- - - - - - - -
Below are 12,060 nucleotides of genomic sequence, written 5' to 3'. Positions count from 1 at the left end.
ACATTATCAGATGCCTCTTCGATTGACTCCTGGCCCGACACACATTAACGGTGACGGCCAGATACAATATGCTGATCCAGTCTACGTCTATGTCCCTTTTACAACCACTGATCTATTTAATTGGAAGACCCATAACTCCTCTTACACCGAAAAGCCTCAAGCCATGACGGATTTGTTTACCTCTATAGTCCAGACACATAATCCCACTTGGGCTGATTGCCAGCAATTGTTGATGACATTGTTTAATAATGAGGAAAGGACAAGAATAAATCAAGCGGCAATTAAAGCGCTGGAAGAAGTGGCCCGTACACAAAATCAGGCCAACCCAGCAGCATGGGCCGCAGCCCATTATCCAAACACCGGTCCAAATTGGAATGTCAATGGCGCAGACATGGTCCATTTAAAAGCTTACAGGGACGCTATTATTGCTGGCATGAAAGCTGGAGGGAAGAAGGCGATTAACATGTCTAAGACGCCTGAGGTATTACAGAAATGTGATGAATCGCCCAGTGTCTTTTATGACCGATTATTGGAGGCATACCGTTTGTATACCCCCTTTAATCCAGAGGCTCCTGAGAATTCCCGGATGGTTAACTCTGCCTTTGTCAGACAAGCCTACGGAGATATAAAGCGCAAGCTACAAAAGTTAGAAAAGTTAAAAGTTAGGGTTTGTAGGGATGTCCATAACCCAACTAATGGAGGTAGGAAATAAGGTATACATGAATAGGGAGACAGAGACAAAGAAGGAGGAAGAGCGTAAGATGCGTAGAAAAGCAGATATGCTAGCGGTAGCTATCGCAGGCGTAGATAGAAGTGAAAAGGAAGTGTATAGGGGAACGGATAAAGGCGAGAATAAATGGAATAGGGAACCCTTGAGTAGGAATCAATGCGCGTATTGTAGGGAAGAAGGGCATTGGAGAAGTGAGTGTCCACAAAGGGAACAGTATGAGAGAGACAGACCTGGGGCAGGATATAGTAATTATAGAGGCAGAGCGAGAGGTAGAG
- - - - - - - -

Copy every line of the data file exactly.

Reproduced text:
Below are 12,060 nucleotides of genomic sequence, written 5' to 3'. Positions count from 1 at the left end.
ACATTATCAGATGCCTCTTCGATTGACTCCTGGCCCGACACACATTAACGGTGACGGCCAGATACAATATGCTGATCCAGTCTACGTCTATGTCCCTTTTACAACCACTGATCTATTTAATTGGAAGACCCATAACTCCTCTTACACCGAAAAGCCTCAAGCCATGACGGATTTGTTTACCTCTATAGTCCAGACACATAATCCCACTTGGGCTGATTGCCAGCAATTGTTGATGACATTGTTTAATAATGAGGAAAGGACAAGAATAAATCAAGCGGCAATTAAAGCGCTGGAAGAAGTGGCCCGTACACAAAATCAGGCCAACCCAGCAGCATGGGCCGCAGCCCATTATCCAAACACCGGTCCAAATTGGAATGTCAATGGCGCAGACATGGTCCATTTAAAAGCTTACAGGGACGCTATTATTGCTGGCATGAAAGCTGGAGGGAAGAAGGCGATTAACATGTCTAAGACGCCTGAGGTATTACAGAAATGTGATGAATCGCCCAGTGTCTTTTATGACCGATTATTGGAGGCATACCGTTTGTATACCCCCTTTAATCCAGAGGCTCCTGAGAATTCCCGGATGGTTAACTCTGCCTTTGTCAGACAAGCCTACGGAGATATAAAGCGCAAGCTACAAAAGTTAGAAAAGTTAAAAGTTAGGGTTTGTAGGGATGTCCATAACCCAACTAATGGAGGTAGGAAATAAGGTATACATGAATAGGGAGACAGAGACAAAGAAGGAGGAAGAGCGTAAGATGCGTAGAAAAGCAGATATGCTAGCGGTAGCTATCGCAGGCGTAGATAGAAGTGAAAAGGAAGTGTATAGGGGAACGGATAAAGGCGAGAATAAATGGAATAGGGAACCCTTGAGTAGGAATCAATGCGCGTATTGTAGGGAAGAAGGGCATTGGAGAAGTGAGTGTCCACAAAGGGAACAGTATGAGAGAGACAGACCTGGGGCAGGATATAGTAATTATAGAGGCAGAGCGAGAGGTAGAG